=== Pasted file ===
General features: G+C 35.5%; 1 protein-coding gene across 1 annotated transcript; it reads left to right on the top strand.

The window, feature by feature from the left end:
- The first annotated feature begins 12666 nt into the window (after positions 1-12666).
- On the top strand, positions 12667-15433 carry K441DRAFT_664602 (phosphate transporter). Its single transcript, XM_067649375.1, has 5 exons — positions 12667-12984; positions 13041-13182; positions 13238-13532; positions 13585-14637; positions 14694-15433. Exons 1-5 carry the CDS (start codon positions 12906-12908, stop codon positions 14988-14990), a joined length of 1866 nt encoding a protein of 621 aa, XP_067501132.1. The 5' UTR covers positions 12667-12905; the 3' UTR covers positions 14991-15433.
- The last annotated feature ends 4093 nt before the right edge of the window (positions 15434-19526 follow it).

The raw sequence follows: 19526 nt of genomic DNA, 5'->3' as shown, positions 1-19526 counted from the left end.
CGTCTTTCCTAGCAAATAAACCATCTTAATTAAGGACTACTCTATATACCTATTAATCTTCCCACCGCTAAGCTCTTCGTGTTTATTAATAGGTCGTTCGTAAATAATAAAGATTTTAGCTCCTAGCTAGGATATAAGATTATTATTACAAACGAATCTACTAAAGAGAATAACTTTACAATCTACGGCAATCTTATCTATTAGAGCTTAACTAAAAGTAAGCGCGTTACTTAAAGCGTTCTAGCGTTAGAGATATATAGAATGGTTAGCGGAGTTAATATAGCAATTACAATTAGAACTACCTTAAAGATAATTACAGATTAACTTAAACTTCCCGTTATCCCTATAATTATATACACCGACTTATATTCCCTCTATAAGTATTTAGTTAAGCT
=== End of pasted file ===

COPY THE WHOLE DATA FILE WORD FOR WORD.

General features: G+C 35.5%; 1 protein-coding gene across 1 annotated transcript; it reads left to right on the top strand.

The window, feature by feature from the left end:
- The first annotated feature begins 12666 nt into the window (after positions 1-12666).
- On the top strand, positions 12667-15433 carry K441DRAFT_664602 (phosphate transporter). Its single transcript, XM_067649375.1, has 5 exons — positions 12667-12984; positions 13041-13182; positions 13238-13532; positions 13585-14637; positions 14694-15433. Exons 1-5 carry the CDS (start codon positions 12906-12908, stop codon positions 14988-14990), a joined length of 1866 nt encoding a protein of 621 aa, XP_067501132.1. The 5' UTR covers positions 12667-12905; the 3' UTR covers positions 14991-15433.
- The last annotated feature ends 4093 nt before the right edge of the window (positions 15434-19526 follow it).

The raw sequence follows: 19526 nt of genomic DNA, 5'->3' as shown, positions 1-19526 counted from the left end.
CGTCTTTCCTAGCAAATAAACCATCTTAATTAAGGACTACTCTATATACCTATTAATCTTCCCACCGCTAAGCTCTTCGTGTTTATTAATAGGTCGTTCGTAAATAATAAAGATTTTAGCTCCTAGCTAGGATATAAGATTATTATTACAAACGAATCTACTAAAGAGAATAACTTTACAATCTACGGCAATCTTATCTATTAGAGCTTAACTAAAAGTAAGCGCGTTACTTAAAGCGTTCTAGCGTTAGAGATATATAGAATGGTTAGCGGAGTTAATATAGCAATTACAATTAGAACTACCTTAAAGATAATTACAGATTAACTTAAACTTCCCGTTATCCCTATAATTATATACACCGACTTATATTCCCTCTATAAGTATTTAGTTAAGCT